i went back to oklahoma for the weekend and had a chance to pick blackberries and make fresh jam!! i also got to pack some of that blackberry jam + share it w/ my lovely coworkers @ Buzzfeed NY! it’s such a blessing to share the things that my grandma has taught + showed me since childhood✨the jam was a hit y’all 😭😍🌈
I was lucky to be invited to the University of Oklahoma’s Teach Out on Race where I co-facilitated a talk on a few of my favorite topics: technology, land, black futures, indigenous ways of being, imagination, and storytelling. Needless to say, this is a pretty extensive slide deck. The above screen captures are only the highlight reel. For access to the full deck please email me! :]
Talk Description: Remembering Technologies // Imagining Futures is a community-centered talk & workshop rooted in Afro // Indigenous Futuristic Pedagogy. The talk begins by breaking down the very definition of technology: we move from basic ideas like “technology as a smartphone” to more complex ideas like technology as cornrows, tortillas, plant medicine, and dance. Next, we cover the thought leaders behind Afro // Indigenous Futurisms & the many concepts/questions/ideas their work proposes through music, film, and gameplay. The workshop ends with a meditation where attendees are called to use their past/present to begin imagining healthier futures. At this workshop, imagination is our starting point.
A few weeks ago my Portalux team and I were chosen to compete at Pitch Texas @ SXSW. The whole experience was all expense paid and honestly a dream come true since I’ve always wanted to attend SXSW!! <3 Even though we rocked our presentation, we didn’t advance to the last round. Nonetheless, I’m sooo proud of us for placing top 16 out of 250+ teams!! The experience was amazing and I made so many new friends along the way!
1 Million Cups Norman has officially launched! How lucky was I to be their first presenter ever?! Today I had the opportunity to share the story of BLOOM: how we started [in a social entrepreneurship class], obstacles we faced [like making it to launch], and wins we accomplished [like launching a language course for Cherokee Nation]! When it comes to entrepreneurship, product development, whatever you want to call it — sometimes there is a clear path and other times there isn’t. Through BLOOM my team and I have had a chance to forge our own path, create a community-driven technology, and learn a whole lot about drives us along the way [passion vs motivation vs dedication]. Although I was the only one one up on stage speaking, my team of  linguists, designers, and engineers living in Oakland, New York, and San Francisco deserve immense credit for the love that they’ve put into building our first language course. As do the OG’s — our collaborators at the Cherokee Language Master/Apprentice Program [CLMP] who have helped us design a holistic language technology that offers news learners a strong introductory path to fluency! I’m excited for what’s next as we continue to grow!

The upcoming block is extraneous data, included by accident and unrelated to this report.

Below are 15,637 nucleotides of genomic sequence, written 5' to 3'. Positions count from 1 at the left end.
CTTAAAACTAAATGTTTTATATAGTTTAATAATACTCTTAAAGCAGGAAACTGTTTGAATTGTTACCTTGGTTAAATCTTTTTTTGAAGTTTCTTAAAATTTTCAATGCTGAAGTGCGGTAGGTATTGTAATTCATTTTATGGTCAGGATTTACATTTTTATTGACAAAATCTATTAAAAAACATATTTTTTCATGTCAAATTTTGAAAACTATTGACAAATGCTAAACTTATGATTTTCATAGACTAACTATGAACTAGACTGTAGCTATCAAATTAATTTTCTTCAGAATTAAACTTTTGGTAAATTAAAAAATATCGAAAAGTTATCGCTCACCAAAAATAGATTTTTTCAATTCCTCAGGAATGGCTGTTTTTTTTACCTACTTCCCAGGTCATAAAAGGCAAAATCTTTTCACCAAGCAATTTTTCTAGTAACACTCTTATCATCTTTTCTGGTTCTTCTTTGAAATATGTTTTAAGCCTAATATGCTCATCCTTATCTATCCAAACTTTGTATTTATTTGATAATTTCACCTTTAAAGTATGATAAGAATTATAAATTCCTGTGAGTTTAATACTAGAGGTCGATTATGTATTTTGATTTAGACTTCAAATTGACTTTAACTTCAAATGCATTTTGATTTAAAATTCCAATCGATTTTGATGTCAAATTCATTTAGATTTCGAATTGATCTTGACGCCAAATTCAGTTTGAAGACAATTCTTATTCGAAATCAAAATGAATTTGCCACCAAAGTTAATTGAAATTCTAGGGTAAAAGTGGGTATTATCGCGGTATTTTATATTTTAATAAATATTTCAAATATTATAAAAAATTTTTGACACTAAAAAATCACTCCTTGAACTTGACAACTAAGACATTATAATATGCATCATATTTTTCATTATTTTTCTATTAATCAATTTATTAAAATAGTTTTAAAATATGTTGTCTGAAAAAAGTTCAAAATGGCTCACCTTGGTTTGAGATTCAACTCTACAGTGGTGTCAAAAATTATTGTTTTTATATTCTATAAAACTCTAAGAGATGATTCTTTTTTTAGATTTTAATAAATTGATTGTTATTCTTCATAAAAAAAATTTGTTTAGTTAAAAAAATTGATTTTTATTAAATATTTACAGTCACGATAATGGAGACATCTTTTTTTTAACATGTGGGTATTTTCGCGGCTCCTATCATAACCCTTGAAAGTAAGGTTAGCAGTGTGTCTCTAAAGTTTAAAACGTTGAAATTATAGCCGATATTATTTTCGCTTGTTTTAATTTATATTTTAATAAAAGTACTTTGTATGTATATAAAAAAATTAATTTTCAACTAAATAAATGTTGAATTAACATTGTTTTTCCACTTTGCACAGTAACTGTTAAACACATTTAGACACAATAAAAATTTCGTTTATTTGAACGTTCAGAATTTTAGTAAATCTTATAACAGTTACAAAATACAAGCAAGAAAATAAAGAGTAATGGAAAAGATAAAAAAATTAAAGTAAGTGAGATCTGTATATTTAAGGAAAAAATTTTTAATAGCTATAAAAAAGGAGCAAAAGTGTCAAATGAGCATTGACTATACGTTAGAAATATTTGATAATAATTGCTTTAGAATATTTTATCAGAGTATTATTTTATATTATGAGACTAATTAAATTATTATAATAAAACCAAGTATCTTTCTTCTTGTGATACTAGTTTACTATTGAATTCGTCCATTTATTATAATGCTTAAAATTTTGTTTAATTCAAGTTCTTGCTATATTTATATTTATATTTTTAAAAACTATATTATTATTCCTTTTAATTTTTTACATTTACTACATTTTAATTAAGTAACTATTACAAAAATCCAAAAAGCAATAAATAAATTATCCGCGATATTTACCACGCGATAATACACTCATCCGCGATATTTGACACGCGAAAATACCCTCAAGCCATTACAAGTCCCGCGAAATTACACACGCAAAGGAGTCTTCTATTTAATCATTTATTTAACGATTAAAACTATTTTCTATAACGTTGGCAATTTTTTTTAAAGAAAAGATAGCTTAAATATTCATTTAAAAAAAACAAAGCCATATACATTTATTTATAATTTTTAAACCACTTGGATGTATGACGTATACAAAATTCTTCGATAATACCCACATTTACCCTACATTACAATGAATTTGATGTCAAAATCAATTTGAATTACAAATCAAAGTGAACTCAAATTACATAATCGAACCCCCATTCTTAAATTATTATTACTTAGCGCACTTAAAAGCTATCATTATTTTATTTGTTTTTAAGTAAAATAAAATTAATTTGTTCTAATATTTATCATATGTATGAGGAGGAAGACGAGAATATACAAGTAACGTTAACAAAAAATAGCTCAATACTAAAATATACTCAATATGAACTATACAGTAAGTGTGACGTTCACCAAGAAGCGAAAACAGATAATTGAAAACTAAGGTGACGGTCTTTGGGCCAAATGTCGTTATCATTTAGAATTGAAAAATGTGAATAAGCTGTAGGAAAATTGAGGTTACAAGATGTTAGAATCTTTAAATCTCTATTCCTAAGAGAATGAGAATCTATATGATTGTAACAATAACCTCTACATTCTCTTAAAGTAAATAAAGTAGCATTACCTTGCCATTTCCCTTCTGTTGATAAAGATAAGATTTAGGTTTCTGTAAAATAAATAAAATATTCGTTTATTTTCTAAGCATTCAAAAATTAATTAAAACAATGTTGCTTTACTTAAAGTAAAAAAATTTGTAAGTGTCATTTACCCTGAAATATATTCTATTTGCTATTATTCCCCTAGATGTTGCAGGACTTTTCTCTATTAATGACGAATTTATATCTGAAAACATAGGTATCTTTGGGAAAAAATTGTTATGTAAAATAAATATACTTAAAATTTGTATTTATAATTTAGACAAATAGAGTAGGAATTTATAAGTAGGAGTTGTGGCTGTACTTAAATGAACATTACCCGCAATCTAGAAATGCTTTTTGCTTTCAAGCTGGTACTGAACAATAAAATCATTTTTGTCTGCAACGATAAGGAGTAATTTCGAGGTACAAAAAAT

I have to say: building resources for Oklahoma youth is the BEST job out there!!! I had a great time dropping by a 3rd-6th grade special education class today at Kendell Whittier Elementary School to talk about career paths in technology. After my presentation, we all spent time learning the Cherokee language together via BLOOM + ended with a group activity where students had a chance to imagine, draw, and share what a technological future in Tulsa would look like to them. The children’s vision for the future deeply inspired me. BLOOM has brought me to Tedx stages, across the region for pitch competitions, and to New York University. But it's in classrooms where I feel transformative change is closer than ever. All of thes children are the future. Their minds + their educational opportunities + their perspectives matter to me. BLOOM, above all, is an ode to them. [pictured: me and a Chickasaw child talking about the future of Tulsa, OK].
I had an amazing time sharing BLOOM's technology at St. Philip Neri's 3rd grade class in Midwest City. The kiddos were SO eager to learn Cherokee in a classroom setting + play with our technology - which to them felt like a game (OUR GOAL HAS BEEN MET!). Children have such open minds and they pick up on language so quickly. Today's biggest takeaways: (1) I'm now really adamant about BLOOM being used in Oklahoma K-12 school systems and (2) BLOOM's curriculum will soon offer audio-based instructions, so that young children who are not of reading age can still play with our tool. I learned so much today and I am thankful. Wado to these influential young people! Let's continue learning together.